Indian Transplant Newsletter Vol. 10 Issue NO.: 34 (Nov 2011 - Feb 2012)
My first experience with counselling
Indian Transplant Newsletter.
Vol. 10 Issue NO.: 34 (Nov 2011 - Feb 2012)
Print ISSN 0972 - 1568
I am writing this note to share with you a very unique and poignant experience that I had this evening. My emotions are very charged and I felt I needed to put my feelings down in words to get some clarity.
I am in Chennai for this week to attend a training course being organised by this NGO that I have recently joined – MOHAN Foundation- a very unique organisation that has done some pioneering work in the field of Cadaver (deceased) Organ Donation in Tamil Nadu and Andhra Pradesh. I have now taken upon myself to start their north chapter. I am here to learn about the intricacies of my work as I take it forward.
For those of you, who are completely unfamiliar with this concept, let me quickly try to explain it in as simple words that I can find. A Brain Death results from a severe, irreversible injury to the brain or haemorrhage which causes all the brain activity to stop. All areas of the brain are damaged and no longer function due to which a person cannot sustain his/her own life, but vital body functions may be maintained by an artificial support system. This maintains circulation to vital organs long enough to facilitate organ donation.
The Transplantation of Human Organs Act, 1994 recognises this as a form of death and allows retrieval of vital organs if the immediate family gives consent.
This afternoon, as I was trying to comprehend a complicated lecture on paediatric brain death, I was called out by one of the MOHAN Foundation staff. I was told that at the Chennai General Hospital (the biggest government hospital in Chennai), the doctors have just declared brain dead a young 17 year old boy from Bihar. The father had arrived a while ago and since the family only spoke Hindi, the counsellor was having a tough time communicating with them. I was asked if I could assist as I knew Hindi. I obviously agreed, though with a lot of trepidation and fear as this was going to be my very first time.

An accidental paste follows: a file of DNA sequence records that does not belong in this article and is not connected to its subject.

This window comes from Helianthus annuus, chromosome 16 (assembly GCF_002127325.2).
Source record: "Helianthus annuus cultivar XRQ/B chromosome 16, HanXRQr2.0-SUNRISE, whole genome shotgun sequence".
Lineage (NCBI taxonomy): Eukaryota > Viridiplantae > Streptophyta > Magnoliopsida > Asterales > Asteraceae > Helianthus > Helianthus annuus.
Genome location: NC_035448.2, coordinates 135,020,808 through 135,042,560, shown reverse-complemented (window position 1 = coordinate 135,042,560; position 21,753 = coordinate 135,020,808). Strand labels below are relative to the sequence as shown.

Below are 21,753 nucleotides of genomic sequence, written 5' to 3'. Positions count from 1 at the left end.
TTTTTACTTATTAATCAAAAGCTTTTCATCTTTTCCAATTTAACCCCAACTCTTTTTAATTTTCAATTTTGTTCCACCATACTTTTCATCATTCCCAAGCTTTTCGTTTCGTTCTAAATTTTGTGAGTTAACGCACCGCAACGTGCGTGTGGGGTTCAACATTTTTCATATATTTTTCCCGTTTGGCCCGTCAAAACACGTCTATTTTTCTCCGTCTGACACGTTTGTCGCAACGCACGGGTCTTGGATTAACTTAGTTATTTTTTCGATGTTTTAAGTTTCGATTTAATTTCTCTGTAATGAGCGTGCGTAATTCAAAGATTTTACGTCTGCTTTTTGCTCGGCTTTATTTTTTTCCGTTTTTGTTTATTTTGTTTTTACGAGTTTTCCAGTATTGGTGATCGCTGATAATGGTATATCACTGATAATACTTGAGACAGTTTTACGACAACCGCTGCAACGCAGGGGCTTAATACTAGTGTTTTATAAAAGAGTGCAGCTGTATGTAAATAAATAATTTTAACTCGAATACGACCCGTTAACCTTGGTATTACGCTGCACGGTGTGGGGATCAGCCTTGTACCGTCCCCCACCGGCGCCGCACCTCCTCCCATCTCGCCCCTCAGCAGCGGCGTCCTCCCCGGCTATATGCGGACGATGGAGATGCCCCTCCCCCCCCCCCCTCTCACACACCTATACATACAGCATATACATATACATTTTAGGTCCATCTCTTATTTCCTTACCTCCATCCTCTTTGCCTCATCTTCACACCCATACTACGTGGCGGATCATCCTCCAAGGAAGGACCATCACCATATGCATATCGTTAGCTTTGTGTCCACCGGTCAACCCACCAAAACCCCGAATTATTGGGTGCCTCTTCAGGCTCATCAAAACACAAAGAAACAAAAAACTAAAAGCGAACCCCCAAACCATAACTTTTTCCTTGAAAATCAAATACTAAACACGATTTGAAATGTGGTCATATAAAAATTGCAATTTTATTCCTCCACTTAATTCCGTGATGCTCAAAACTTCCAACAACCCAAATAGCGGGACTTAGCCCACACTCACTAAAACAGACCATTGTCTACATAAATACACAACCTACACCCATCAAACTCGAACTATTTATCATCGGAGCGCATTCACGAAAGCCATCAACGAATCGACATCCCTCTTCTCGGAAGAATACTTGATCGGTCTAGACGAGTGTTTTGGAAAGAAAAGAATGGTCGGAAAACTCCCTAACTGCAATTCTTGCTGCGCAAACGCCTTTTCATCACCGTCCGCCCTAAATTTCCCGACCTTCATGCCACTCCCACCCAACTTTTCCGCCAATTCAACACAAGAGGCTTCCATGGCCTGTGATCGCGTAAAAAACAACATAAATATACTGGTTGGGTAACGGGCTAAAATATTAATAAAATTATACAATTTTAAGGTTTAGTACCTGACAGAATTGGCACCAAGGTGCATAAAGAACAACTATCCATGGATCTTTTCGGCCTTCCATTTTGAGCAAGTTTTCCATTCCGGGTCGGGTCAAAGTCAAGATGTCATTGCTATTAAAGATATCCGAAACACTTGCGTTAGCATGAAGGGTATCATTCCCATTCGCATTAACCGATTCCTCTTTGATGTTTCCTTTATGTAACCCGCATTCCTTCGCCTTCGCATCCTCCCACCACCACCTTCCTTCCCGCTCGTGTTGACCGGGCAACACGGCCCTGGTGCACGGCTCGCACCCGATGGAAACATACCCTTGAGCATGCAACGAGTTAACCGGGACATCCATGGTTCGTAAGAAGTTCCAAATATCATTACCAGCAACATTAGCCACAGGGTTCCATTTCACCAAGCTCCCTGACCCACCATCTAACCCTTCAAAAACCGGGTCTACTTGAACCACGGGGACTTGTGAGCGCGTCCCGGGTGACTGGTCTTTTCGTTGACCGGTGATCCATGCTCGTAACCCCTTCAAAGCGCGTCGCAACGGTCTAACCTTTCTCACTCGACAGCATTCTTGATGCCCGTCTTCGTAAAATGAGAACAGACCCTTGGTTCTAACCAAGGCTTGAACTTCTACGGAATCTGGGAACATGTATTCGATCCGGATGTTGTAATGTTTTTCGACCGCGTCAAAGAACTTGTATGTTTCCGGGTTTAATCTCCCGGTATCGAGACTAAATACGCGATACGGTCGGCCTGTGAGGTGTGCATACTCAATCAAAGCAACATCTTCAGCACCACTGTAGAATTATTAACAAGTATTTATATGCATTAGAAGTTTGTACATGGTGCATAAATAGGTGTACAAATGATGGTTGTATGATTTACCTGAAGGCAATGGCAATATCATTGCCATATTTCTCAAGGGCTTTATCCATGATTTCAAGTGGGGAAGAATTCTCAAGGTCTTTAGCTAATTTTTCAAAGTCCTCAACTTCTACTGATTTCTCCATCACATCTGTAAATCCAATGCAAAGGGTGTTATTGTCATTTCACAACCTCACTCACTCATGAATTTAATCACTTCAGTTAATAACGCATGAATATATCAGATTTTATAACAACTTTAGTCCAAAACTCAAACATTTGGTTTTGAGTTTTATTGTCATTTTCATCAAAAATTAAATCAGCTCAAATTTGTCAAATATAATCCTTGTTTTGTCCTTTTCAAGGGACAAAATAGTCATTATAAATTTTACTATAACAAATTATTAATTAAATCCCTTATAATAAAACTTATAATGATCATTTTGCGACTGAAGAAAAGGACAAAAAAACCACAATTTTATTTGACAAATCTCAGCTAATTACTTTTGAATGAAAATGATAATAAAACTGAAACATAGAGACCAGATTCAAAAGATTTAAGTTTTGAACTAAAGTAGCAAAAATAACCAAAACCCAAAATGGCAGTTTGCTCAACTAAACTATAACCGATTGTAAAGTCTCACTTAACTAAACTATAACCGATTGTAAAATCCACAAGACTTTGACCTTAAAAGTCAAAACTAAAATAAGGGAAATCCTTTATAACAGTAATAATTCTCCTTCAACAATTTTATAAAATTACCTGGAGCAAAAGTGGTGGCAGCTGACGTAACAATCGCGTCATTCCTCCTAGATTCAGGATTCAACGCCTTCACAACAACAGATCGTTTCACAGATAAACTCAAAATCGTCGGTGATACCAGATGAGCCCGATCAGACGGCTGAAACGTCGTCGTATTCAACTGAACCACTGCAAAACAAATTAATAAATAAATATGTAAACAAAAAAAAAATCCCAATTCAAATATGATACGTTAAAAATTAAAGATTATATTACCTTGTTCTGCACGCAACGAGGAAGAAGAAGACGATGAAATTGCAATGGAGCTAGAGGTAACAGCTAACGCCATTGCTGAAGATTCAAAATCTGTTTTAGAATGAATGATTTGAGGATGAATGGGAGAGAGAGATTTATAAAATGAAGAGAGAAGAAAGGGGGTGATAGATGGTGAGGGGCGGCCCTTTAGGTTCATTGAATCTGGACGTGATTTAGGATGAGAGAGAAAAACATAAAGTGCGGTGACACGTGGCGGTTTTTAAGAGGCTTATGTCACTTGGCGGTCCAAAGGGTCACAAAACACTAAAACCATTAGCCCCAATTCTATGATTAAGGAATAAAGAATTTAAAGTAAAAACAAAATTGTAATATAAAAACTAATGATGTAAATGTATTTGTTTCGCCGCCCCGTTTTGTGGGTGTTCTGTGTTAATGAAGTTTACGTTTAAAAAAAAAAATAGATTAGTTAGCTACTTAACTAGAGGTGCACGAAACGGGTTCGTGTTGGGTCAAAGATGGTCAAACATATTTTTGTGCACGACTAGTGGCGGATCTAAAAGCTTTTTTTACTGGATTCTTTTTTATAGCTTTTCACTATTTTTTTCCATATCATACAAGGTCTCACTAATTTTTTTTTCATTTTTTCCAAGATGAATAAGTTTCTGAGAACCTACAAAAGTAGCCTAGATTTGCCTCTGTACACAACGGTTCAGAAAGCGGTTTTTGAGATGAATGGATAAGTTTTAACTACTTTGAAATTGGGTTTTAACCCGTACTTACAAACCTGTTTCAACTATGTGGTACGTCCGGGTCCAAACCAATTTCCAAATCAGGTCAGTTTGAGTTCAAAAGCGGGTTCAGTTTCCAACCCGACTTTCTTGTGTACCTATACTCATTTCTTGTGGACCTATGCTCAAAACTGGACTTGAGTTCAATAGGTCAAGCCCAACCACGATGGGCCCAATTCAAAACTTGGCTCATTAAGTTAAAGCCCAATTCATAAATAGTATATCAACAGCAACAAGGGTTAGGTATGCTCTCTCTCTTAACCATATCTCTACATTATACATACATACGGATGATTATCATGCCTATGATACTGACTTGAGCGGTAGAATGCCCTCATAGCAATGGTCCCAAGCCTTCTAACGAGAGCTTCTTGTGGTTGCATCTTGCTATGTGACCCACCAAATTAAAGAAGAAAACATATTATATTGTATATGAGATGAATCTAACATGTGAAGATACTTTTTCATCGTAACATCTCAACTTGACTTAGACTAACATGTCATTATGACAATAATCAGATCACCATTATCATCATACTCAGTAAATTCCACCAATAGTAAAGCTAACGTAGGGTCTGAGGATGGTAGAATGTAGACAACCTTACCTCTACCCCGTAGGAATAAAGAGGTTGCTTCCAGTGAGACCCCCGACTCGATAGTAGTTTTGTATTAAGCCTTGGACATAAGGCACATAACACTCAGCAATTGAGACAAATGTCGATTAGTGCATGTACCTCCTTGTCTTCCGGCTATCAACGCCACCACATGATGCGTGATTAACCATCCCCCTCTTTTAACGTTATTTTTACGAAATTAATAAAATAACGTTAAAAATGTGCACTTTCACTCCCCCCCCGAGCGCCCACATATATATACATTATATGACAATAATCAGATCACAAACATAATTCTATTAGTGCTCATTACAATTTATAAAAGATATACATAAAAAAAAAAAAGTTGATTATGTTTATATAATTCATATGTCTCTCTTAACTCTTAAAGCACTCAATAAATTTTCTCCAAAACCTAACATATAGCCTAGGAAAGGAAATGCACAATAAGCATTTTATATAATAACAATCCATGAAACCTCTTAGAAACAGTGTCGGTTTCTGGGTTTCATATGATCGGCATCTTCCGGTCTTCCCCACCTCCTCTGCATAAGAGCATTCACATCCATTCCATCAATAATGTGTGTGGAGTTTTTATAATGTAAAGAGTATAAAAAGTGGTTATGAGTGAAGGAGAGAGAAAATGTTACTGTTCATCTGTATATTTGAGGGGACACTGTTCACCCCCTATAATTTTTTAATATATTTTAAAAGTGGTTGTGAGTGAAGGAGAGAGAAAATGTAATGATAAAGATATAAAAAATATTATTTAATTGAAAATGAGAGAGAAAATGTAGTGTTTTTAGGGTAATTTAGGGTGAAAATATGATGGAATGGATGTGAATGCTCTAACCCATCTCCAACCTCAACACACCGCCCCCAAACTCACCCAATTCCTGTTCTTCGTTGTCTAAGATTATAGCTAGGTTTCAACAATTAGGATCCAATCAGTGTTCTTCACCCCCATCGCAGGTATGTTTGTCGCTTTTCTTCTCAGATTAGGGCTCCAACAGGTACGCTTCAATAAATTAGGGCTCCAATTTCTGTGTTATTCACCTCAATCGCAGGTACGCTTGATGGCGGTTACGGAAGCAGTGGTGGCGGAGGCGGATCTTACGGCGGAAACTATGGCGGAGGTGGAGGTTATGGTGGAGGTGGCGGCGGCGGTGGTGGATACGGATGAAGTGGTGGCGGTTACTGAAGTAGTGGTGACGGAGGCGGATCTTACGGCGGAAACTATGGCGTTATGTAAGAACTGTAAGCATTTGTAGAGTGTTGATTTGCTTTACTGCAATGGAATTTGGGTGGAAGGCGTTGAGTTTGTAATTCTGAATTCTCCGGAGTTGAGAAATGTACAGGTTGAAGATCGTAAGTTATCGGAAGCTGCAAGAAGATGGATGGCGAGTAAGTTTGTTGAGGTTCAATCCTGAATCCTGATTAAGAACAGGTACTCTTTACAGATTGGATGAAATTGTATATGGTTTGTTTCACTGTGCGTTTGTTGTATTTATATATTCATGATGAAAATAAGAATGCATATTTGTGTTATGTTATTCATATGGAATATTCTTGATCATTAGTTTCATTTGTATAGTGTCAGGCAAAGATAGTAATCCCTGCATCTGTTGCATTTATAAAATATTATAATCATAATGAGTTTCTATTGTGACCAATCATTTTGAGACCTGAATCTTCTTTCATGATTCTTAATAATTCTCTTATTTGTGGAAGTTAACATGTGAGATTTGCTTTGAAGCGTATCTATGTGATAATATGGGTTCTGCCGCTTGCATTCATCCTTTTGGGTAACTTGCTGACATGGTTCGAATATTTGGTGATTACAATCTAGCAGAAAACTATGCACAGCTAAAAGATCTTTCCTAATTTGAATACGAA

What transpired at the hospital is something that would remain etched in my mind for as long as I live. I spoke to the father- a frail, old, uneducated, poor man...who had just lost a son who he had after 4 daughters. And even before he has had proper grieving time, here was a bunch of strangers, in an alien city, asking for his son's organs to save lives of people whom he had never met and never would meet.
Obviously he refused! He said he would like the body back and would like to return home once his son is cremated. Keeping with the norms of organ donation, I told him that we respected his decision but if he could just take 10 more minutes to think about it and then give a final answer. We once again reiterated, that his loss was irreversible and that no one could feel his pain for him, but that he should once again consider giving this gift of life that could change 7 to 8 lives.
Fifteen minutes later, the father displayed such strength of character and wisdom, that I was moved to tears. He said that he had thought about it and was willing to donate his child's organs provided they went to other poor people like him. Where did he find in himself the strength to take this courageous decision? Where did he find the power to trust a bunch of complete strangers? Where did he find in himself the large heartedness to give so greatly when destiny had been so cruel to snatch away from him something so precious as his child?
It re affirms my faith in everything that is good, that is selfless, that is altruistic, and that is humane……
It reaffirms my faith in my work…..
It reaffirms my faith in this world!
- Pallavi Kumar, Executive Director, MOHAN Foundation Delhi-NCR
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- Keywords: First Experience, MOHAN Foundation